Revolutionary garment in the works to detect cardiovascular disease

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Reported by: Brittany Jeffers
Updated: 12/07/2012 9:24 am Published: 12/06/2012 9:14 pm

A new wearable garment could revolutionize the way cardiovascular and respiratory diseases are diagnosed and treated.

An Oklahoma State University research team is working on a garment prototype that could help physicians identify at-risk people early so they can begin treatment.

“We don’t want to wait for the heart attack, we want to detect disease when its a smoldering fire in a trash can as opposed to a house on fire,” said Dr. Bruce Benjamin, Associate Dean for Biomedical Sciences at the OSU Center for Health Sciences in Tulsa.

Dr. Benjamin is a lead investigator for the project, called Health Smart Garment technology. The garment will integrate electrodes into a comfortable garment that can be worn by a patient outside of their physician’s office.

“Early detection and a heart attack never occur,” said Dr. Benjamin.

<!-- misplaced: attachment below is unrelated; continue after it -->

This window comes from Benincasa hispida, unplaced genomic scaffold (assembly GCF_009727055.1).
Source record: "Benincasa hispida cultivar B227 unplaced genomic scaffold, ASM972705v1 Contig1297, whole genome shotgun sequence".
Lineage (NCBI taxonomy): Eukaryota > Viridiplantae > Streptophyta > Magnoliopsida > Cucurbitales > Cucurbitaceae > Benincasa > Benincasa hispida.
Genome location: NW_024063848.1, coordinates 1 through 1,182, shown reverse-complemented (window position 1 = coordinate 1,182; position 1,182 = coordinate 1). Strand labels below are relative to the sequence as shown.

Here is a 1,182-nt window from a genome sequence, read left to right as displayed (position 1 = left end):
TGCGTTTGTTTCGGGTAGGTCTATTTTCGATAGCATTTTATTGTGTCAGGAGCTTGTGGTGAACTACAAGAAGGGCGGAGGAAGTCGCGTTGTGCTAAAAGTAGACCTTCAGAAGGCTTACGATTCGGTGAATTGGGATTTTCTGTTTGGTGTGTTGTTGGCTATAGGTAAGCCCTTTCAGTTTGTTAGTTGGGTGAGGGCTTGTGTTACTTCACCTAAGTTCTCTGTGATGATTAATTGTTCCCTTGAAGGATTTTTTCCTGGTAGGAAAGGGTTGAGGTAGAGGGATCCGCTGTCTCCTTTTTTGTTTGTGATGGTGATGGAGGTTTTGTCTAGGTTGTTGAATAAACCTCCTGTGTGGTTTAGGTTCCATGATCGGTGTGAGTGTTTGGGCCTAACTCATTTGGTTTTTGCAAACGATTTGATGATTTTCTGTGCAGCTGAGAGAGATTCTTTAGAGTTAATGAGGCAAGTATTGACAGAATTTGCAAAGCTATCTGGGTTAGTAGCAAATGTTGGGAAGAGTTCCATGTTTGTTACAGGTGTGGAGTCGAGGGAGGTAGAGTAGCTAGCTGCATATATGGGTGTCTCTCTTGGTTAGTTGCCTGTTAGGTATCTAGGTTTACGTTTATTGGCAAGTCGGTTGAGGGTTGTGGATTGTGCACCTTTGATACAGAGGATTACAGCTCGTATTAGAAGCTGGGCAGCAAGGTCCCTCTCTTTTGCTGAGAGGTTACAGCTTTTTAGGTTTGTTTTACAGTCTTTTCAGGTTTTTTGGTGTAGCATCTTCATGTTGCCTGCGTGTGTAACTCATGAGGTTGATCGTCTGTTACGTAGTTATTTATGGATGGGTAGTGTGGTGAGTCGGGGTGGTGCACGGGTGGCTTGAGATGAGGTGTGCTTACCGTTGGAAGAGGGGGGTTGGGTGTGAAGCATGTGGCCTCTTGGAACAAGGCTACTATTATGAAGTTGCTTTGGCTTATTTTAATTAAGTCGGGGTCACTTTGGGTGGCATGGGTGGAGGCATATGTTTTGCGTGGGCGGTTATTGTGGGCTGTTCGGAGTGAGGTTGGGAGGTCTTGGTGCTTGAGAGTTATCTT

Dr. Benjamin told FOX23 the garment could aid in the detection and treatment of cardiovascular disease such as coronary artery disease, congestive heart failure, respiratory diseases and disorders such as sleep apnea and chronic obstructive pulmonary disease.

The garment is designed to measure signals from the body like blood pressures, heart rate and respiration. The data is measured by electrodes and logged and tracked by computers.

“It creates a signature or a fingerprint,” said Dr. Benjamin, “It turns out, that when you are healthy there are certain patterns, and as you become sick, the signature changes.”

The team of researchers says the goal with the new technology is to identify disease before patients know that they are even at risk.

The project is part of collaborative effort with biomedical researchers, industrial engineers, textile scientists and business consultants from OSU’s Tulsa and Stillwater campuses.

“A lot of innovative and collaborative groups came together to try to create alternative solutions to medical problems,” said post doctoral associate, Dr. Brek Wilkins.

Dr. Benjamin says the cardiovascular disease is a serious problem in Oklahoma and this new technology can help be part of the solution.

“What we need to do is identify the citizens that are at risk and do something for them before it is going to cost them a lot of money.”

The team received grants from the National Science Foundation and the Oklahoma Center for the Advancement of Science and Technology.

Dr. Benjamin says he hopes to have the product on the market in 18 months following FDA approval.

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